The next group talked about the recent fighting near the village, and the army’s plan to build a new military base nearby. They have suffered ten years of massacres, but their area has been calm in recent months.
Another community told about being harassed by the army last December. After the army left, the paramilitaries come through. Both groups asked about the guerillas. After they left, the guerillas themselves came through, asking about the army and the paramilitaries. People continue to flee their region as well.
Another group described how the guerillas have taken complete control of their rural area. When the paramilitaries come through, they do not look for guerillas; they harass and massacre the people. At one time, there were 14,000 people in their area. Sixty percent have fled. In May 2000, they went to the local capital and made a peace agreement with the government, but two months later, the systematic assassinations began. They have continued to seek peaceful solutions. Recently, the InterAmerican Commission for Human Rights has visited them. One of the Indian leaders was captured by the army, then shot. Some people have been forced at gunpoint to become military informants. They had no choice. They tell the army that everyone of us is a guerilla, because that’s what the army wants to hear. Meanwhile the guerillas demand food and no one can say No to the guerillas, or the guerillas may kill them. The community organized a demonstration against the army, and sent a letter to the President. The letter was given to the head of the army, who had personally organized the violence against the community. So he came to the community, held up the letter, mocked them all and said their letter meant nothing.
In December, the person who was giving us this report, was himself arrested and imprisoned, then released. The paramilitaries told him they had orders to kill him, but let him go as long as he promised to leave the region. If he returns, he will be killed, so now he’s in Bogotá. His region has been completely taken over by the military, paramilitaries and guerillas. He says they are in total war. All the leaders have left. Any leader who stayed was killed. It may not be possible for him to return. Yet the government is telling people to return to their local villagers. They are telling us to go back and be killed. Meanwhile, the paramilitaries have taken over the land which belonged to those who left. The land is not being returned, except to those who join the paramilitaries.
Another group told similar stories about the paramilitaries, the killings, and the destruction of their indigenous villages. “Everyone is very worried,” he said quietly.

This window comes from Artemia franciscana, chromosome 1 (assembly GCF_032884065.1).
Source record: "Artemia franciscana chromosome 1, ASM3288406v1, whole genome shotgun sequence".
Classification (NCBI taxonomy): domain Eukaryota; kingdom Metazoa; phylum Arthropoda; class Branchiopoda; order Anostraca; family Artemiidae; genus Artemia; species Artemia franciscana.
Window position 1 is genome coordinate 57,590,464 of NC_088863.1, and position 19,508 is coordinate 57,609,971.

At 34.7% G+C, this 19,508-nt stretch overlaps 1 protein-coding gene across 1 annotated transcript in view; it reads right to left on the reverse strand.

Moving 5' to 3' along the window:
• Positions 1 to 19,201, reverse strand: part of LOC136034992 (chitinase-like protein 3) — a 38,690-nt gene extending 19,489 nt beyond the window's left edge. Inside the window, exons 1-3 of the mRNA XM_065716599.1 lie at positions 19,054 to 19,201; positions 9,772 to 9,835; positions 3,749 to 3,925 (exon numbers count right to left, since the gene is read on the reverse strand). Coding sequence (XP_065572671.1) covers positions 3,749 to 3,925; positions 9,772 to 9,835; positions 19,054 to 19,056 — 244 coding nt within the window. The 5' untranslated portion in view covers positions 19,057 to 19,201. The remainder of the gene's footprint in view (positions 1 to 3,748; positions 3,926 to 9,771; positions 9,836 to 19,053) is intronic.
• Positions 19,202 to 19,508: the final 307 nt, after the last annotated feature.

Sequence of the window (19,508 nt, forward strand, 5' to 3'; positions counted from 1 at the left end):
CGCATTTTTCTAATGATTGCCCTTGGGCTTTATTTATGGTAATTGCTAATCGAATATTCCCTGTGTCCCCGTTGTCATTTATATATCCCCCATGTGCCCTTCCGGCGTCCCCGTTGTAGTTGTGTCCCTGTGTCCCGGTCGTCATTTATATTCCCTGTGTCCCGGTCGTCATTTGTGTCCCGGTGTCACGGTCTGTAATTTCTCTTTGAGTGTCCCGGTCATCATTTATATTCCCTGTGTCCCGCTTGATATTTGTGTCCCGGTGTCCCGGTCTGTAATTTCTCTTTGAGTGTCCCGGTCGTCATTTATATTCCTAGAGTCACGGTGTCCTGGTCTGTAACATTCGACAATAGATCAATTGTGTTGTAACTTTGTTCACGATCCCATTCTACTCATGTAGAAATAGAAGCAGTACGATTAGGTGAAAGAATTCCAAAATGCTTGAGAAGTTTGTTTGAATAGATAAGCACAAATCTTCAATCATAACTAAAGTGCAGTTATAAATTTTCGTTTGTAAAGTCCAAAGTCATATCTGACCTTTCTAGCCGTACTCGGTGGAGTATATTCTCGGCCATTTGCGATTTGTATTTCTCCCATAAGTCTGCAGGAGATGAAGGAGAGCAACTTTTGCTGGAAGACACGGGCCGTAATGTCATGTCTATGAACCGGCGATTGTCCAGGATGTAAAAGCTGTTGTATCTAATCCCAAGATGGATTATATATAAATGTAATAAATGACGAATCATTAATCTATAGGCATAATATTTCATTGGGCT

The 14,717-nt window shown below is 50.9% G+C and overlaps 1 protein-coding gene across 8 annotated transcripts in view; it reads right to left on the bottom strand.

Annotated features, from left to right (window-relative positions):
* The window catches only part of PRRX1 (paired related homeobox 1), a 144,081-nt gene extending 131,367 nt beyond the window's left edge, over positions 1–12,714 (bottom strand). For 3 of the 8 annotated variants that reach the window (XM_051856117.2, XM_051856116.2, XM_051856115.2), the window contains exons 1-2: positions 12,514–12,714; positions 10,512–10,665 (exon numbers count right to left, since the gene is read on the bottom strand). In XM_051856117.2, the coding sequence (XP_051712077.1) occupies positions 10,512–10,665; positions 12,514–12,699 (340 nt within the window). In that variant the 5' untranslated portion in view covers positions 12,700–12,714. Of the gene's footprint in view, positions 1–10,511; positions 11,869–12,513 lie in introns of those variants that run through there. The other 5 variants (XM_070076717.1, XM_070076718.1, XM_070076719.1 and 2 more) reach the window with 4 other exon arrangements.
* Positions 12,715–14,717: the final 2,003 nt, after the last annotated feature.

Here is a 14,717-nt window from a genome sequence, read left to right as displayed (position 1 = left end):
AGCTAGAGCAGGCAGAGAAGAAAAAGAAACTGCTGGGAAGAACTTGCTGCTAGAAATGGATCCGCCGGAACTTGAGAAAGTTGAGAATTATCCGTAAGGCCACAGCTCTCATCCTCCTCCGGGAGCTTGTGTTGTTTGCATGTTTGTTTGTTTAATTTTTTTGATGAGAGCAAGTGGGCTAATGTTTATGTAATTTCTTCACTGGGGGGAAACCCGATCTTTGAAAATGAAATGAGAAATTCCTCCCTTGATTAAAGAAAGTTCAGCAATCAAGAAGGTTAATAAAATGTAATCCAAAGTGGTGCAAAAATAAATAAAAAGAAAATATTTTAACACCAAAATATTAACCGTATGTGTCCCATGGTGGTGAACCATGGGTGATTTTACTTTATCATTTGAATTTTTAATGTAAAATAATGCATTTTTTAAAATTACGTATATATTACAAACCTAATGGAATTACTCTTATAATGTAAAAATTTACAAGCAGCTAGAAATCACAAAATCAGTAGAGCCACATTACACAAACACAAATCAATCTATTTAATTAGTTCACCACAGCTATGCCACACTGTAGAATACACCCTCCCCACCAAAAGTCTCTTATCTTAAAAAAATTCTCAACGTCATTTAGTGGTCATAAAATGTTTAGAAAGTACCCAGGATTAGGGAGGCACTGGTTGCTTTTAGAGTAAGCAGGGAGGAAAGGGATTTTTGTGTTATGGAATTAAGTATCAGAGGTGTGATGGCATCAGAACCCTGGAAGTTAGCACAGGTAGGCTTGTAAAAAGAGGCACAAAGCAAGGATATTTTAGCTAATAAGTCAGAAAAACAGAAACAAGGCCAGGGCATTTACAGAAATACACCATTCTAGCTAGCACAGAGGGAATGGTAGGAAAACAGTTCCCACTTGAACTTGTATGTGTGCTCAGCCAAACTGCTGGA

A group of indigenous peoples from the mountains began their sharing by talking about their effort to retrieve their native traditions. “We need to reclaim our ancient traditions, to produce our own food, and to be strong,” the leader said. “We have to recover our true identity.” he was dressed head to toe in white handmade clothes. “The military has set up bases near our indigenous communities, on our sacred lands. They also fumigate our sacred places, even though there are no coca leaves there. Our people are not allowed to leave. If they try to leave, they are killed. The government put a picture of me on TV,” he said at the end, “saying I was a guerilla. But none of us Indians even know how to use a gun or any weapon.” He put his head down as he said this He wasn’t angry, just in a state of utter disbelief at the false accusations against him and his people.
The last community leader spoke about the huge army presence in his area. Seventeen percent of his extended community depends on the larger community for food, since they have no food in their immediate area. But the army has prevented all movement between our region, so we cannot get food to the seventeen percent of our community, and they are starving. They need food and medicine. The military has also been fumigating their region. The military base next to their village now has 2000 soldiers. They are supposed to fight the guerillas, but instead they harass and kill the people, so the people are trying to flee. The region is also being taken over by multinational corporations, which have taken over 35,000 acres in their region. The government has offered to give thousands of acres back to the community, as long as there are no guerillas. But we can’t control the guerillas, and we are not guerillas, so we can’t get our land back. At one point, forty of us protested the main military base, so they closed the main base and now the army roams throughout the region.
“I heard that yesterday, soldiers wearing masks beat up and kidnapped a boy. He was released later in the afternoon. Then last night, another boy and four men were disappeared. They told the first boy that if he said anything about it, they would come back and kill him. Some international solidarity people are visiting us from Italy, and they are helping them search for the disappeared. The military apparently has orders to kidnap all eighty leaders from our region, including me,” he said. “We are worried that the government wants to displace all our people and bring in more multinational corporations to take our land. The multinationals want to dig for gold, tear down the trees, and plant their own kinds of trees for lumber and paper.”